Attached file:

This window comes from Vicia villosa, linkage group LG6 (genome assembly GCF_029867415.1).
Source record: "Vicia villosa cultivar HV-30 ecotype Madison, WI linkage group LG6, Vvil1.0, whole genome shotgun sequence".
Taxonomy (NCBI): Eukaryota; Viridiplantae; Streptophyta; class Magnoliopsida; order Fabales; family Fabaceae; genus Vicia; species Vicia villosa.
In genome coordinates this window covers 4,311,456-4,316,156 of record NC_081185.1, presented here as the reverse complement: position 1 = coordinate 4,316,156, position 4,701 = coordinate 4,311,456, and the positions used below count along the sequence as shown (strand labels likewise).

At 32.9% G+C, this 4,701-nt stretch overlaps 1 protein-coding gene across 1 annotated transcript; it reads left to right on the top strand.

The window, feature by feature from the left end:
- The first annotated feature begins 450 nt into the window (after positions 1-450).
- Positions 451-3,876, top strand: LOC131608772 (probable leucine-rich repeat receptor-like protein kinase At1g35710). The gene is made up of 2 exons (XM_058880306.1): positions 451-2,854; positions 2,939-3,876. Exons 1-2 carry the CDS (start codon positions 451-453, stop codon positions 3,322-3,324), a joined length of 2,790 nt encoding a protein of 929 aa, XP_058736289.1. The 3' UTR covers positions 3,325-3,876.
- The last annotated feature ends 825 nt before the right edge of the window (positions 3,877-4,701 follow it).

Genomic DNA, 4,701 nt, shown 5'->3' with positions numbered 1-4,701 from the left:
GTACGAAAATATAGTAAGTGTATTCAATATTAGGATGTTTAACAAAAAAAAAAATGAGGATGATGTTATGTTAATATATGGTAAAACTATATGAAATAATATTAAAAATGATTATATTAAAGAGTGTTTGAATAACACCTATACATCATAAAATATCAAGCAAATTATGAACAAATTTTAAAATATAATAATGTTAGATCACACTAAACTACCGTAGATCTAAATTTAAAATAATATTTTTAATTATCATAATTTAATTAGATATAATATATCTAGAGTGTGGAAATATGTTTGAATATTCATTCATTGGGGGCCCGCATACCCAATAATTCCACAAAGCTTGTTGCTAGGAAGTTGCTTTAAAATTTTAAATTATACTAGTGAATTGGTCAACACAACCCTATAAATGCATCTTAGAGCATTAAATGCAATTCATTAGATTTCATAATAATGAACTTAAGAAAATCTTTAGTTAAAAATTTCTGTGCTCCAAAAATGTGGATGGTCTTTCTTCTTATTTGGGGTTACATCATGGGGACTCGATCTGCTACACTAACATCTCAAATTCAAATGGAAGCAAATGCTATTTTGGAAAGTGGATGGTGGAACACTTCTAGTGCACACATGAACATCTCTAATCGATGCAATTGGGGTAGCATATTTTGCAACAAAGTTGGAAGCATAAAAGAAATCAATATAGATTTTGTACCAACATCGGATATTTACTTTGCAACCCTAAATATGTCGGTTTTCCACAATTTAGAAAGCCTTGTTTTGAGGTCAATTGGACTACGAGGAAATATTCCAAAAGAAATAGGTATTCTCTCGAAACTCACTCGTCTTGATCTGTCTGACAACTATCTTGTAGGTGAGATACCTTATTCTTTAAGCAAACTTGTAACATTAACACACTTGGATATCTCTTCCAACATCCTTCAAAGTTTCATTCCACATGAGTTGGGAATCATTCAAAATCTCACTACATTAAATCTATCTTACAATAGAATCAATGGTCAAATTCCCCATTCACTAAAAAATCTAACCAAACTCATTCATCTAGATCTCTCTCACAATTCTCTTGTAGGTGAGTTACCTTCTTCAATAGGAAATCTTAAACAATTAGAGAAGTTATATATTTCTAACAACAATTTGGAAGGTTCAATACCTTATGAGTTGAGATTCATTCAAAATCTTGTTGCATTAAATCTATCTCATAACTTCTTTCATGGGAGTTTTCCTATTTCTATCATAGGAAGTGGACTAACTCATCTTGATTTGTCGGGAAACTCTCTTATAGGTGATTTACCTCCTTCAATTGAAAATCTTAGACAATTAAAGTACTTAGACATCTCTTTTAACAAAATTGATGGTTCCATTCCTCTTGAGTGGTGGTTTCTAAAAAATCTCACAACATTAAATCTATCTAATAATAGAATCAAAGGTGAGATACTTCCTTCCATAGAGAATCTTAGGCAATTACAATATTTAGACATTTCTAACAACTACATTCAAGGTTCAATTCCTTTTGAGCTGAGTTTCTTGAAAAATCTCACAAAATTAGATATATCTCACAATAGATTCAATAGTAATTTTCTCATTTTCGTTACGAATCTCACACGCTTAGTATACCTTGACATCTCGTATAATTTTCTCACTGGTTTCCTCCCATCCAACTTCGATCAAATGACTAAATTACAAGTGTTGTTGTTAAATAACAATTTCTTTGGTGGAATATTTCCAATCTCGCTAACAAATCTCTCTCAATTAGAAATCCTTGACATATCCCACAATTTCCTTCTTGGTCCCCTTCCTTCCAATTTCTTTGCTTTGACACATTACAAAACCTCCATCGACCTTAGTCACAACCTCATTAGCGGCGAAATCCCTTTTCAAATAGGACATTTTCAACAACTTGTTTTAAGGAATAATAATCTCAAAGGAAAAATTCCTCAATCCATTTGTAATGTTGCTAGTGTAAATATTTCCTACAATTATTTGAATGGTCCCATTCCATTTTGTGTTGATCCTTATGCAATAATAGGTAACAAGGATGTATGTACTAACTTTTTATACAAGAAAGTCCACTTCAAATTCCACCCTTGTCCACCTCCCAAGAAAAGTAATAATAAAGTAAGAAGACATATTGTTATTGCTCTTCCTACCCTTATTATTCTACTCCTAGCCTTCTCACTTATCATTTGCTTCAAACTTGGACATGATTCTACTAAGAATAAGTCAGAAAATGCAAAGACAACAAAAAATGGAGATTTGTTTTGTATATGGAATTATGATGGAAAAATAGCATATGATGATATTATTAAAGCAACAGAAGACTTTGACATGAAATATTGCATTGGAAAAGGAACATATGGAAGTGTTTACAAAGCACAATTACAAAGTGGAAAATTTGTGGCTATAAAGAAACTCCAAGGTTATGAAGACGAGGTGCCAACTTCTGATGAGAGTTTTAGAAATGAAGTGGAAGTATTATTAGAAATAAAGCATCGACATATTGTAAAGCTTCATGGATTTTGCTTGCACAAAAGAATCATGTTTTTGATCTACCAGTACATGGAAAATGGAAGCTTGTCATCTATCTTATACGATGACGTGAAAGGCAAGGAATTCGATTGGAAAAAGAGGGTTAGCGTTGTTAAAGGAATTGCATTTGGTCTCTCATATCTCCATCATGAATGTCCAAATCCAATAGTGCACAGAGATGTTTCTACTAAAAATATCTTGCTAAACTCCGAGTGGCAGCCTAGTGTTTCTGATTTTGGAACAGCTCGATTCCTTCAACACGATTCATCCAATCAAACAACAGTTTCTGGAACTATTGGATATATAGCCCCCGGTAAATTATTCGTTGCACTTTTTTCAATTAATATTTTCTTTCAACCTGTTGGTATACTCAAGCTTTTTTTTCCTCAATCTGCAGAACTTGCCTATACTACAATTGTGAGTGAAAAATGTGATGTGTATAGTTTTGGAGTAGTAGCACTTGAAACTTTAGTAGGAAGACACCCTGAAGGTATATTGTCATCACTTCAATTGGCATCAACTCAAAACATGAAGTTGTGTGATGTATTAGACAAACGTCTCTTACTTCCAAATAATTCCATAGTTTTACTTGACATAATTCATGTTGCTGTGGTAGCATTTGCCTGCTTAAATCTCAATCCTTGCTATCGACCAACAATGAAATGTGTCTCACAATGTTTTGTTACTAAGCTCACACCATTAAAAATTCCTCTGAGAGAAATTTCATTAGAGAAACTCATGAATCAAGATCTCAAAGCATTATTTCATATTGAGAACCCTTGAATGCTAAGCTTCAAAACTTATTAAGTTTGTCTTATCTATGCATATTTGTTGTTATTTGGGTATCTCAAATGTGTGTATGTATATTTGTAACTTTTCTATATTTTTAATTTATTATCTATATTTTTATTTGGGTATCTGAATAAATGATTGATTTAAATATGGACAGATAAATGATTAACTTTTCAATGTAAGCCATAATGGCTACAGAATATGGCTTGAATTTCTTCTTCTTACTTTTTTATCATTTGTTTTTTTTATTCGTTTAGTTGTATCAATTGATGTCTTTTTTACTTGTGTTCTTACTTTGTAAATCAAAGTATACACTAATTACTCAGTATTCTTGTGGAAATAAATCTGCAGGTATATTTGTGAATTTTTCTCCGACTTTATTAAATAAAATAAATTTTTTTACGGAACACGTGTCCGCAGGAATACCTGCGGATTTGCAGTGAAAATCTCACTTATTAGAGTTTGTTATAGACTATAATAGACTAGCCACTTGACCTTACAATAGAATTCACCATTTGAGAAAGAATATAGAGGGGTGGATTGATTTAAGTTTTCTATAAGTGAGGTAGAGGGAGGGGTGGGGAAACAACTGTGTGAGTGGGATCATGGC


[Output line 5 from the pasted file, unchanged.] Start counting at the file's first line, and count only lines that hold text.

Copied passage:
At 32.9% G+C, this 4,701-nt stretch overlaps 1 protein-coding gene across 1 annotated transcript; it reads left to right on the top strand.